This notation means that the corresponding Slater determinants have a clear higher weight in the configuration interaction expansion. The atomic orbital concept is therefore a key concept for visualizing the excitation process associated to a given transition. For example, one can say for a given transition that it corresponds to the excitation of an electron from an occupied orbital to a given unoccupied orbital. Nevertheless one has to keep in mind that electrons are fermions ruled by Pauli exclusion principle and cannot be distinguished from the other electrons in the atom. Moreover, it sometimes happens that the configuration interaction expansion converges very slowly and that one cannot speak about simple one-determinantal wave function at all. This is the case when electron correlation is large.

Fundamentally, an atomic orbital is a one-electron wavefunction, even though most electrons do not exist in one-electron atoms, and so the one-electron view is an approximation. When thinking about orbitals, we are often given an orbital vision which (even if it is not spelled out) is heavily influenced by this Hartree–Fock approximation, which is one way to reduce the complexities of molecular orbital theory.


[Tour 1998] synthesized a number of organic molecules based on benzene and investigated their computational possibilities. Since these molecules can be controllably synthesized in vast numbers, they have great potential as building blocks for nanoelectronic circuits. Noting that transporting electrons through networks of such molecules would generate unacceptable amounts of heat, [Tour 1998] proposed using small changes in electron density to pass information and perform logic functions. While [Tour 1998] discussed quantum calculations to support the notion of using electron density changes for logic, it's unclear how the small signals proposed could be distinguished from thermal noise [Bauschlicher 1999], an issue not addressed in [Tour 1998]. Nonetheless, if these molecules can be connected appropriately, noise problems overcome, and a variety of other problems conquered, these molecules could lead to molecular computers operating at femtosecond time scales.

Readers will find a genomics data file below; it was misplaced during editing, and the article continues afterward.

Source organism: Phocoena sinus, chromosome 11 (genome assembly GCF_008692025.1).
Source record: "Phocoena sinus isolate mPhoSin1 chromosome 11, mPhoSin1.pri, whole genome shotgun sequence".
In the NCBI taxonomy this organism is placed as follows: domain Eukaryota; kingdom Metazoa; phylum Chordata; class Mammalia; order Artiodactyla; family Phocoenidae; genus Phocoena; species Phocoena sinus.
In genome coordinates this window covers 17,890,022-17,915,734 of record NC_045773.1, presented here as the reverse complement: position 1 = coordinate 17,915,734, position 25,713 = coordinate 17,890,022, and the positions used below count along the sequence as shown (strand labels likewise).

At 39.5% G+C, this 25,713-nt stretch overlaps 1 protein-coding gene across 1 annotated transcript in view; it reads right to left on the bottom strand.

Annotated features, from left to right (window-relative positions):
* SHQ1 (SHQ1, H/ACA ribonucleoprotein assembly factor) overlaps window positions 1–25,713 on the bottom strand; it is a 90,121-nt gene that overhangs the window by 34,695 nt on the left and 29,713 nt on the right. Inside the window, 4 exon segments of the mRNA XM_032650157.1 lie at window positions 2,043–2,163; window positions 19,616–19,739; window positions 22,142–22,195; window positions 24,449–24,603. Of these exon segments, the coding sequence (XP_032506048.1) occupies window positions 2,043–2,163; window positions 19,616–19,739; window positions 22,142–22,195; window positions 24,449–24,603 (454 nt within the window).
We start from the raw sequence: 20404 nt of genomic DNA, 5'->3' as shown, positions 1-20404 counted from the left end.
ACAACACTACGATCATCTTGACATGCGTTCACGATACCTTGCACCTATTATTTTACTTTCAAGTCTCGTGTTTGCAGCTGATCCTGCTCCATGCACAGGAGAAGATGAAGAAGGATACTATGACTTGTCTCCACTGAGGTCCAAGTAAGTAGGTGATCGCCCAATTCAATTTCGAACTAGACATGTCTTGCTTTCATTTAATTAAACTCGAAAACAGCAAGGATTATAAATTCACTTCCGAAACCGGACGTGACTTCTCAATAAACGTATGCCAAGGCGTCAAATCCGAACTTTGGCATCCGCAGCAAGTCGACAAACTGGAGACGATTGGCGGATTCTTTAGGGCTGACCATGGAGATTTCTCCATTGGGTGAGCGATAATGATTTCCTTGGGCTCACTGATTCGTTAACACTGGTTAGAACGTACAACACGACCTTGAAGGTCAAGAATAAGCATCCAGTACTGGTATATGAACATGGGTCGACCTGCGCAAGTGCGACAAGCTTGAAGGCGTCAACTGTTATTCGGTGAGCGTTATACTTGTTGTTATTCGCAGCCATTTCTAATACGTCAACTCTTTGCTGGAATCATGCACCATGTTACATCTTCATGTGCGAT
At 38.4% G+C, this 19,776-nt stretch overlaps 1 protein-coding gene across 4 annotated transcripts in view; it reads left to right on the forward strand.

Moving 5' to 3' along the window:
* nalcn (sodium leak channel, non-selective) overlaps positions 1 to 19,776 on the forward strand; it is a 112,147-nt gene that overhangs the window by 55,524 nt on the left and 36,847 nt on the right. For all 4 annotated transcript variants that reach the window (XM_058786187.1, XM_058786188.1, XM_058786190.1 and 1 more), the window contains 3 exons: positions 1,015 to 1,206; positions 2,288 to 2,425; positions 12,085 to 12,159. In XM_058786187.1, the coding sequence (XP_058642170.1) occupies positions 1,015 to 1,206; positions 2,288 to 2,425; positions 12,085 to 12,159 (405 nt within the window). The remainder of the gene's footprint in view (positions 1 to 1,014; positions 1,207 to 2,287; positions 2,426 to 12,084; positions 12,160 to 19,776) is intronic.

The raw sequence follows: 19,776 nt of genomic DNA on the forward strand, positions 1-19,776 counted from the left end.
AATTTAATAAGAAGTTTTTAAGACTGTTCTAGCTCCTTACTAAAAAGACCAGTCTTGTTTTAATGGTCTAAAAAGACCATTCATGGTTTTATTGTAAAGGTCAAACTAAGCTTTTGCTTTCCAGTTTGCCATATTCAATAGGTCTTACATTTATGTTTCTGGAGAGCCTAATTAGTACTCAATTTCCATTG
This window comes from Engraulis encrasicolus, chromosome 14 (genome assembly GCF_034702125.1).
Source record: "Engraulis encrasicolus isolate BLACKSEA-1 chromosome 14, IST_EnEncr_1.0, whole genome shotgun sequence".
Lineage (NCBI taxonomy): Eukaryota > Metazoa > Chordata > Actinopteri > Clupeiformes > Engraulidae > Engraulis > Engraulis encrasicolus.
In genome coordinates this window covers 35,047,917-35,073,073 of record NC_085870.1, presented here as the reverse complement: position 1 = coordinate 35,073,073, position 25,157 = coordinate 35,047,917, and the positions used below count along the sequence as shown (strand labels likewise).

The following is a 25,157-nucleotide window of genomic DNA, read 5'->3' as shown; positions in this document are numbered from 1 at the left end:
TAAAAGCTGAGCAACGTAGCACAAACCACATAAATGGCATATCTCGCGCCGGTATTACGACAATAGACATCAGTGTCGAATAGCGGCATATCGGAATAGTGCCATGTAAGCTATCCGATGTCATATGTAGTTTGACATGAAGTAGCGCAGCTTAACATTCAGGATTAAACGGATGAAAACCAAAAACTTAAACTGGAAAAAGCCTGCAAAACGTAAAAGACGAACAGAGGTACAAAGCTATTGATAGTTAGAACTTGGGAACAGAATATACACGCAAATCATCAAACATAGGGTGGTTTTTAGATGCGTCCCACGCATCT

Three junction device from [Tour 1998].


Logic analysis of phylogenetic profiles identifies triplets of proteins whose presence or absence obey certain logic relationships… For example, protein C may be present in a genome only if proteins A and B are both present. (http://www.sciencemag.org/cgi/content/abstract/306/5705/2246)

Molecular computation

Tubulin tail conformational solitons could propagate along the outer microtubular surface

providing a dissipationless mechanism for transmission of information. The soliton collisions could act as elementary logical gates and implement a subneuronal form of computation.



BioSwitching and Finite BioAutomata




Combinational logic


Finite State Machines 


Computational functions in biochemical reaction networks. Arkin A, Ross J. Department of Chemistry, School of Medicine, Stanford University, CA 94305

 In prior work we demonstrated the implementation of logic gates, sequential computers (universal Turing machines), and parallel computers by means of the kinetics of chemical reaction mechanisms. In the present article we develop this subject further by first investigating the computational properties of several enzymatic (single and multiple) reaction mechanisms: we show their steady states are analogous to either Boolean or fuzzy logic gates…With these enzymatic gates, we construct combinational chemical networks that execute a given truth-table…The mechanism, in this case, switches the pathway's mode from glycolysis to gluconeogenesis in response to chemical signals of low blood glucose (cAMP) and abundant fuel for the TCA cycle (acetyl coenzyme A). http://www.ncbi.nlm.nih.gov/pubmed/7948674